Relationships among landscape attributes, instream dissolved organic C (DOC) concentrations, and metal bioaccumulation in Arctopsyche grandis and Drunella doddsi were investigated in the Upper Arkansas River Basin, Colorado. A Geographic Information System (GIS) was used to calculate landscape attributes in 16 watersheds where DOC concentrations were measured from May to August 2001. Metal concentrations in Arctopsyche and Drunella were related to physicochemical characteristics measured in these streams and in the Arkansas River. Results of multiple linear regression showed that % forested area explained 47% and 59% of the variation in maximum and mean DOC concentrations, respectively. Maximum DOC was negatively associated with the concentration of Zn (R2 = 0.25) and Cd (R2 = 0.39) in Arctopsyche. DOC concentration did not describe metal concentrations in Drunella, which accumulated significantly more Zn, Cd, and Cu than Arctopsyche. The higher metal concentrations and the absence of a DOC effect on metal uptake in Drunella most likely resulted from dietary exposure to metal-enriched detritus and periphyton. Our results indicate that % forested area within a watershed can be used to describe DOC concentrations, which in turn influence metal bioaccumulation in Arctopsyche. To our knowledge, this study is the first to quantify the relationship between landscape attributes and DOC, and to demonstrate the influence of DOC on metal bioaccumulation in benthic macroinvertebrates in the field.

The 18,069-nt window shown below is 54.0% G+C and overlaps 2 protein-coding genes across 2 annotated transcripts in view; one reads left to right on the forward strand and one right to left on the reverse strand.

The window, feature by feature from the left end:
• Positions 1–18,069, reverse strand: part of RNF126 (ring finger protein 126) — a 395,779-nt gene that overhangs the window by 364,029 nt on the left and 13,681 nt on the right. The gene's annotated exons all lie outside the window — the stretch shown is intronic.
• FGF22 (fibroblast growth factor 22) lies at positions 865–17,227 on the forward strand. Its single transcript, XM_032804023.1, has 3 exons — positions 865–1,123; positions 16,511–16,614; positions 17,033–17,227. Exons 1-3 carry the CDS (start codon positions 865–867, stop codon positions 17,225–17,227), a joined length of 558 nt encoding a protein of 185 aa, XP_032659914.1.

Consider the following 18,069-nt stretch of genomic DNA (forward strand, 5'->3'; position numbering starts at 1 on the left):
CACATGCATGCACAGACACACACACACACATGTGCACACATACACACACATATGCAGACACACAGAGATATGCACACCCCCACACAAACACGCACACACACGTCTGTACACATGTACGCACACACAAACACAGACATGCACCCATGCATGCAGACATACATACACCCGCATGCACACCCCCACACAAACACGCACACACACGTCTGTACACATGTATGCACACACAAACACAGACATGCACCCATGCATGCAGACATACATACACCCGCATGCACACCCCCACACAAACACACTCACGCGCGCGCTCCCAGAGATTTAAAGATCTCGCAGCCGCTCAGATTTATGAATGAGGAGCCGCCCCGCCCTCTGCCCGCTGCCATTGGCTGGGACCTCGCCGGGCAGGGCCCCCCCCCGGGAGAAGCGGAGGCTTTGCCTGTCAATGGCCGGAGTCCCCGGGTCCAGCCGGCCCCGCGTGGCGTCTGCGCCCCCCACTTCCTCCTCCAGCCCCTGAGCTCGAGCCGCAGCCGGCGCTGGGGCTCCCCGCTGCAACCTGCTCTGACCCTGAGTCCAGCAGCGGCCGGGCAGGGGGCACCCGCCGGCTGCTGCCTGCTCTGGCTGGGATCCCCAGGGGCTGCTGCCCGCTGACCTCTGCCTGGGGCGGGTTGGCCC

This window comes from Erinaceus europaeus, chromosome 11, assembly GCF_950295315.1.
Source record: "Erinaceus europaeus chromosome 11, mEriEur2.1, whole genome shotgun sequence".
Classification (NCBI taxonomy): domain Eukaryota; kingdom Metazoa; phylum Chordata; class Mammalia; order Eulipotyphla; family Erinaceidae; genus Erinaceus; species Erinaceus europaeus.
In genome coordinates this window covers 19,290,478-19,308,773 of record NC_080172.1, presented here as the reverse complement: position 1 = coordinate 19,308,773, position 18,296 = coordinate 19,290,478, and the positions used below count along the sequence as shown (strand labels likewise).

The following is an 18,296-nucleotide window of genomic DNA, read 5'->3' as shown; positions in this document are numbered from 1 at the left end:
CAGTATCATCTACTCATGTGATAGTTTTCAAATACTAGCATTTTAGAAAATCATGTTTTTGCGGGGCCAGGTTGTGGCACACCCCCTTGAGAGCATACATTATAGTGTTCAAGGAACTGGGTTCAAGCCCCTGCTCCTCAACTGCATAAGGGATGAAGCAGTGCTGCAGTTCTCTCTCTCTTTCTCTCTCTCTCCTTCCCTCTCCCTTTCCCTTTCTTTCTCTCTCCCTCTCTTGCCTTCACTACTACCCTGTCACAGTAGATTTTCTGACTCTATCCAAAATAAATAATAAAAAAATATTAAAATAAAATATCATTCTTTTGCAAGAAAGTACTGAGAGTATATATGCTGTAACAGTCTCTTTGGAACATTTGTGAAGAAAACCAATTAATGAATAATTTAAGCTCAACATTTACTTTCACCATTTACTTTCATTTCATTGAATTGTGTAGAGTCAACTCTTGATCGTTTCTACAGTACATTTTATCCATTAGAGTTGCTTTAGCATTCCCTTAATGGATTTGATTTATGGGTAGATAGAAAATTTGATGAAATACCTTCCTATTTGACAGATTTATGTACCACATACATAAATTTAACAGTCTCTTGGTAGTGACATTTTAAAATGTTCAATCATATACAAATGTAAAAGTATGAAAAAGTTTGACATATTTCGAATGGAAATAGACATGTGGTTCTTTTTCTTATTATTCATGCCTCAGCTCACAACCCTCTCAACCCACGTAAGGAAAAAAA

You have requested a machine translation of selected content from our databases. This functionality is provided solely for your convenience and is in no way intended to replace human translation. Neither BioOne nor the owners and publishers of the content make, and they explicitly disclaim, any express or implied representations or warranties of any kind, including, without limitation, representations and warranties as to the functionality of the translation feature or the accuracy or completeness of the translations.
Translations are not retained in our system. Your use of this feature and the translations is subject to all use restrictions contained in the Terms and Conditions of Use of the BioOne website.